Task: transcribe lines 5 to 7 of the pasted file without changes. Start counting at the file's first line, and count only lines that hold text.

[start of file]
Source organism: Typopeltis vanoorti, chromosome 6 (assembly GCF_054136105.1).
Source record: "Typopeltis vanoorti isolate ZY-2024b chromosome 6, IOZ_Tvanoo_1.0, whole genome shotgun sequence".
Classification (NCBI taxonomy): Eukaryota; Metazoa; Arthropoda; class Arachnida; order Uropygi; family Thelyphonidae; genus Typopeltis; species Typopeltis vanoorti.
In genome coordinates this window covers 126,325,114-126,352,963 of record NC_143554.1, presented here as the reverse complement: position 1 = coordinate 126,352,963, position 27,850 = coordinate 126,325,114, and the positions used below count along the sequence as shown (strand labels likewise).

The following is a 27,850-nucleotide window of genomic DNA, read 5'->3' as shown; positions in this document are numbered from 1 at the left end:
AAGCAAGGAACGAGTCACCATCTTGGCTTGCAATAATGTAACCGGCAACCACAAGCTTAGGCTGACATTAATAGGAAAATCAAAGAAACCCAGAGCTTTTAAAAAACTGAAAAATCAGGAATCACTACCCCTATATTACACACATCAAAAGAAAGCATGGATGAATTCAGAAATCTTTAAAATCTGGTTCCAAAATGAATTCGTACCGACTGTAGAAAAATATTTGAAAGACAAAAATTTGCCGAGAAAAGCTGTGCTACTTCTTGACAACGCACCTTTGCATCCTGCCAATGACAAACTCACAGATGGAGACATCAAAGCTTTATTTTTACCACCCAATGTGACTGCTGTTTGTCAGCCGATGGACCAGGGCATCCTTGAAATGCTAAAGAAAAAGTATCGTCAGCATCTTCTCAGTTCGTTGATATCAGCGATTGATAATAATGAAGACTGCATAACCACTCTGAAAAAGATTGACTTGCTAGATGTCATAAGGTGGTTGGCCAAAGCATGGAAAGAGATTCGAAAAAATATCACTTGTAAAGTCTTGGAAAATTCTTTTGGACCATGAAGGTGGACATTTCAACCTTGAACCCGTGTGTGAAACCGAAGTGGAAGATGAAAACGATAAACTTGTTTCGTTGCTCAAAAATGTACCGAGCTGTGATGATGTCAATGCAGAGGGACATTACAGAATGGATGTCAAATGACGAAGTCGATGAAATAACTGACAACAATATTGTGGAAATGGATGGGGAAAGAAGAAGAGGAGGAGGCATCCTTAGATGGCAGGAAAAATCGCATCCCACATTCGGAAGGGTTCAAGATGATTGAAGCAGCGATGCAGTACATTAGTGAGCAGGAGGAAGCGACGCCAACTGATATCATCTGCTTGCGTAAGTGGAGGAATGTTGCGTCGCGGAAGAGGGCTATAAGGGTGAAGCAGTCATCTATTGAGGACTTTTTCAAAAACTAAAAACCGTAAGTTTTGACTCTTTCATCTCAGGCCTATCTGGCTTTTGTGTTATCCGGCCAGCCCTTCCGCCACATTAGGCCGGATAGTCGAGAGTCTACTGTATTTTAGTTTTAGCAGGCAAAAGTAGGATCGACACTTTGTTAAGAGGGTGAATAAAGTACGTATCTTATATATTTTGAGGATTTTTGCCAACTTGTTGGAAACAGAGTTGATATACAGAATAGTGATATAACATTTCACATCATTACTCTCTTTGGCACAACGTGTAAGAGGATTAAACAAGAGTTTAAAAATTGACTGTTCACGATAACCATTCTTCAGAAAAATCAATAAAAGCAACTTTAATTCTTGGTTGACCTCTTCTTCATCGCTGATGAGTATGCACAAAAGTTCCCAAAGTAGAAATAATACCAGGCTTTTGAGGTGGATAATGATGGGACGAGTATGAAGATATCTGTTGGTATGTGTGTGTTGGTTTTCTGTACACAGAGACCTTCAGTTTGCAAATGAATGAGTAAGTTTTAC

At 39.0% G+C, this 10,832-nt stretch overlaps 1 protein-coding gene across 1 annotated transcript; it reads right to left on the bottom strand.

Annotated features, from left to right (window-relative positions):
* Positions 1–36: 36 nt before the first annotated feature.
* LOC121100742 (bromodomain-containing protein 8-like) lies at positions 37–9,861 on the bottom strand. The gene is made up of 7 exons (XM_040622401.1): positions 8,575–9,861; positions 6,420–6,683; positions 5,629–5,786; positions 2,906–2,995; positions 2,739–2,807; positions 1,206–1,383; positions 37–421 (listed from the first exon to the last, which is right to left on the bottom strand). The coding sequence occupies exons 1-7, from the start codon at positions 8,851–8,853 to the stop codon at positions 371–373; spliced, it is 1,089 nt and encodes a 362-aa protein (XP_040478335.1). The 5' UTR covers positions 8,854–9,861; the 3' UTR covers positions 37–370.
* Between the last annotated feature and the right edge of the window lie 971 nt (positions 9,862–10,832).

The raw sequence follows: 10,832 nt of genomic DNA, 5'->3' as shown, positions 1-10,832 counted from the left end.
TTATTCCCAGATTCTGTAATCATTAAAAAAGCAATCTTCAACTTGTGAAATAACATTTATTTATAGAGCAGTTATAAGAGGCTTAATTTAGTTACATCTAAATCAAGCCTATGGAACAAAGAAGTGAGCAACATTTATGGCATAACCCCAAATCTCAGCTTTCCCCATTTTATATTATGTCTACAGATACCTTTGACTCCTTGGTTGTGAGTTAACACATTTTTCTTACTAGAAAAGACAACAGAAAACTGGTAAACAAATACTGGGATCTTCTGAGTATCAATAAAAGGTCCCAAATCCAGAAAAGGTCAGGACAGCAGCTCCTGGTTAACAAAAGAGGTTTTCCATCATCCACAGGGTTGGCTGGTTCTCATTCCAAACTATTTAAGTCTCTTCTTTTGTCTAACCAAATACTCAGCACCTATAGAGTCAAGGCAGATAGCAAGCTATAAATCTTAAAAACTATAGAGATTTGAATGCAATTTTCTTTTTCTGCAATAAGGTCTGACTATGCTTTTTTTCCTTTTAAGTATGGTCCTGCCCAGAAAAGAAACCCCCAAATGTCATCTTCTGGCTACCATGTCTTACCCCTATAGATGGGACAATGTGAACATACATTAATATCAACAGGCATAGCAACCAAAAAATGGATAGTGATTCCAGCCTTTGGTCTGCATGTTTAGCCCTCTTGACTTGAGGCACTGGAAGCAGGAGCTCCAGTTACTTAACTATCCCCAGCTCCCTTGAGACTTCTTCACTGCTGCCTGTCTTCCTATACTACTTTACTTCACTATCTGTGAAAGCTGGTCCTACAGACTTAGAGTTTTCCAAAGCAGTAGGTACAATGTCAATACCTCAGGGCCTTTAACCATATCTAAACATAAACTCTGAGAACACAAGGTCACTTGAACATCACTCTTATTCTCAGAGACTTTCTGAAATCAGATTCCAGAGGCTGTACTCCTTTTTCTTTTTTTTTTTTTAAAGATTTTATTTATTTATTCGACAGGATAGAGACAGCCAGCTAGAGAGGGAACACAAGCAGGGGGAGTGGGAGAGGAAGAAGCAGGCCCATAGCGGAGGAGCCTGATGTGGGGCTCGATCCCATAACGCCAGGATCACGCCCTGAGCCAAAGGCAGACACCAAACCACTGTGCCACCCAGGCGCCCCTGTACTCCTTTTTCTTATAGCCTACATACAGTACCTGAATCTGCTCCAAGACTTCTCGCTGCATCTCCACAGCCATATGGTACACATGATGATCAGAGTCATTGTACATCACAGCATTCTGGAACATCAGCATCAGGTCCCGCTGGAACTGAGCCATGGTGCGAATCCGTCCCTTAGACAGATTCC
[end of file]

The following is a 27,850-nucleotide window of genomic DNA, read 5'->3' as shown; positions in this document are numbered from 1 at the left end:
AAGCAAGGAACGAGTCACCATCTTGGCTTGCAATAATGTAACCGGCAACCACAAGCTTAGGCTGACATTAATAGGAAAATCAAAGAAACCCAGAGCTTTTAAAAAACTGAAAAATCAGGAATCACTACCCCTATATTACACACATCAAAAGAAAGCATGGATGAATTCAGAAATCTTTAAAATCTGGTTCCAAAATGAATTCGTACCGACTGTAGAAAAATATTTGAAAGACAAAAATTTGCCGAGAAAAGCTGTGCTACTTCTTGACAACGCACCTTTGCATCCTGCCAATGACAAACTCACAGATGGAGACATCAAAGCTTTATTTTTACCACCCAATGTGACTGCTGTTTGTCAGCCGATGGACCAGGGCATCCTTGAAATGCTAAAGAAAAAGTATCGTCAGCATCTTCTCAGTTCGTTGATATCAGCGATTGATAATAATGAAGACTGCATAACCACTCTGAAAAAGATTGACTTGCTAGATGTCATAAGGTGGTTGGCCAAAGCATGGAAAGAGATTCGAAAAAATATCACTTGTAAAGTCTTGGAAAATTCTTTTGGACCATGAAGGTGGACATTTCAACCTTGAACCCGTGTGTGAAACCGAAGTGGAAGATGAAAACGATAAACTTGTTTCGTTGCTCAAAAATGTACCGAGCTGTGATGATGTCAATGCAGAGGGACATTACAGAATGGATGTCAAATGACGAAGTCGATGAAATAACTGACAACAATATTGTGGAAATGGATGGGGAAAGAAGAAGAGGAGGAGGCATCCTTAGATGGCAGGAAAAATCGCATCCCACATTCGGAAGGGTTCAAGATGATTGAAGCAGCGATGCAGTACATTAGTGAGCAGGAGGAAGCGACGCCAACTGATATCATCTGCTTGCGTAAGTGGAGGAATGTTGCGTCGCGGAAGAGGGCTATAAGGGTGAAGCAGTCATCTATTGAGGACTTTTTCAAAAACTAAAAACCGTAAGTTTTGACTCTTTCATCTCAGGCCTATCTGGCTTTTGTGTTATCCGGCCAGCCCTTCCGCCACATTAGGCCGGATAGTCGAGAGTCTACTGTATTTTAGTTTTAGCAGGCAAAAGTAGGATCGACACTTTGTTAAGAGGGTGAATAAAGTACGTATCTTATATATTTTGAGGATTTTTGCCAACTTGTTGGAAACAGAGTTGATATACAGAATAGTGATATAACATTTCACATCATTACTCTCTTTGGCACAACGTGTAAGAGGATTAAACAAGAGTTTAAAAATTGACTGTTCACGATAACCATTCTTCAGAAAAATCAATAAAAGCAACTTTAATTCTTGGTTGACCTCTTCTTCATCGCTGATGAGTATGCACAAAAGTTCCCAAAGTAGAAATAATACCAGGCTTTTGAGGTGGATAATGATGGGACGAGTATGAAGATATCTGTTGGTATGTGTGTGTTGGTTTTCTGTACACAGAGACCTTCAGTTTGCAAATGAATGAGTAAGTTTTAC

At 39.0% G+C, this 10,832-nt stretch overlaps 1 protein-coding gene across 1 annotated transcript; it reads right to left on the bottom strand.